Published: 14:39, 06 April 2021
| Updated: 13:39, 07 April 2021
With the pandemic putting a freeze on many abroad holiday destinations in 2021, people are already looking closer to home for their summer getaways.
And as restrictions ease some are booking trips from as early as next week, following the next phase in the government's roadmap out of lockdown.
Whilst many campsites are opting to remain closed until May 17, others are taking advantage of the relaxed restrictions to welcome customers once again.
Broadhembury Holiday Park, in Kingsnorth, near Ashford, is welcoming 10 groups of people onto their site from next week.
And both the May half term week and the first week of the summer holiday in July are already completely full.
Owner Sally Stone said she has had to create a rota for next week's campers to use the shower facilities, so each cubicle can be thoroughly cleaned in between uses.
She said: "A lot of parks like the Motorhome Club decided they're all just staying shut until May 17, and I get that because it is a big headache, and if you've got a managed park it might be tricky for staff to get their heads around it.
"For me I was just desperate to welcome the campers back, we had a lot of bookings I didn't want to turn down."
Last summer was one of the busiest ever periods in the history of the holiday park.
When lockdown restrictions ended on July 4, campsites across Kent were hit with a slew of last-minute bookings for the school holidays.
Sally said: "Last year was unprecedented. For me, as a park owner, what really struck me was how much we were saying 'no' to people - 'no' we couldn't take them' and 'no we're full'."
Specialist store WM Camping, in Herne Bay, had an 80% increase in camping and tent sales last summer.
Other campsites, such as Welsummer Camping in Harrietsham, near Maidstone, reported an increase in first-time campers who decided to pitch up when it became clear holidays abroad were not on the cards.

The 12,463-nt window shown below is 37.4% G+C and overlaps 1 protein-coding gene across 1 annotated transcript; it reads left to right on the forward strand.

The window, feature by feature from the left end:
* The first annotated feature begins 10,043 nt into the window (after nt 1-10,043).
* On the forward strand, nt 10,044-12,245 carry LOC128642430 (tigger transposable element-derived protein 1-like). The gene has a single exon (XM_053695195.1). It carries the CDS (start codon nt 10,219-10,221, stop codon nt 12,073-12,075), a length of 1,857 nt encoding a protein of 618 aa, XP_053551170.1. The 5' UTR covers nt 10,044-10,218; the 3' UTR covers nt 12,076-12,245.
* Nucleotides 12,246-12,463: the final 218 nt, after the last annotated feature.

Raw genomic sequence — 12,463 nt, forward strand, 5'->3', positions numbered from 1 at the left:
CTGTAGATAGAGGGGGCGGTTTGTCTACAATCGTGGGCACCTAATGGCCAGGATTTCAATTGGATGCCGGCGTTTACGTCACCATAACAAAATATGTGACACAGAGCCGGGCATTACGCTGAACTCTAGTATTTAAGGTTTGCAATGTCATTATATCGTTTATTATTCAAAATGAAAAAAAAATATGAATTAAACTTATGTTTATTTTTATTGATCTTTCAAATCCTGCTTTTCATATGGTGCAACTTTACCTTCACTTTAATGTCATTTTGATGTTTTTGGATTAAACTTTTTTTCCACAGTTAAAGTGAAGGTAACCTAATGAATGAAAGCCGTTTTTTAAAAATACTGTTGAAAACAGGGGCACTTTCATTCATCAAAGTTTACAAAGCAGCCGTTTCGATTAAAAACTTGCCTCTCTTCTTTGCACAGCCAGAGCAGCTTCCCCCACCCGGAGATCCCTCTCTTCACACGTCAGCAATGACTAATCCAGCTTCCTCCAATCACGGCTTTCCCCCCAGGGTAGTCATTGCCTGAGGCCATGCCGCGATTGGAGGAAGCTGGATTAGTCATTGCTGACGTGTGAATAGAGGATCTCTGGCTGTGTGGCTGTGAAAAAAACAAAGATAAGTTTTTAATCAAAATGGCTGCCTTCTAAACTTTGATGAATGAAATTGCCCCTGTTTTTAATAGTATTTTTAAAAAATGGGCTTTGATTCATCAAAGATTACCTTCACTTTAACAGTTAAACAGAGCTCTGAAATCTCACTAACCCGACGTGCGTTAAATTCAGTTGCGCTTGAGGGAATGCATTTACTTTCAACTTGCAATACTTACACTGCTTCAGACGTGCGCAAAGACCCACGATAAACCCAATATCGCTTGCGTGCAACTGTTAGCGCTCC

But Sally said this summer is more difficult to predict.
In light of the relaxing restrictions, she expected to already see a lot more customers than usual booking slots over the summer holidays.
But the park owner believes the slow uptake could be a result of the shifting restrictions that have defined the past six months of life in the UK.
She said: "I do think people are becoming increasingly nervous about booking, and to be honest with you I'm not surprised after everything that has happened last year.
"When everything opened on July 4, 2020, I think there was a feeling of 'this is it, we're never going back into lockdown and it's all over'."
Following the last-minute cancellation of Christmas and the long third lockdown, Sally believes people might not be ready to commit to handing their hard-earned cash over to something which could end up cancelled if the roadmap out of lockdown shifts.
But if - as she predicts - thousands of holiday-makers wait until all restrictions are fully lifted to plan their getaway, there could be an explosion of booking chaos right at the last minute.
She said: "I think it is going to be a case of the early bird catches the worm - those that have the confidence to book now are much more likely to get their holidays.
"For a large percentage of people it's just going to be too late, because some will have had confidence in the industry to book."
Like many hospitality businesses, Broadhembury Holiday Park is offering reassurances to boost people's confidence in booking regardless of the current phase of the lockdown roadmap.
Sally said: "We've said all along our Covid promise to people is if you can't come due to a government restriction, you can either move dates, have a credit note or your money back.
"I haven't heard any horror stories of people not getting their money back due to Covid, though I'm sure there has been.
"But we're wanting to preserve out customers for the future, because whatever happens at some stage we will come out of this.
"So to not give money back is so short sighted - it's just what you need to do."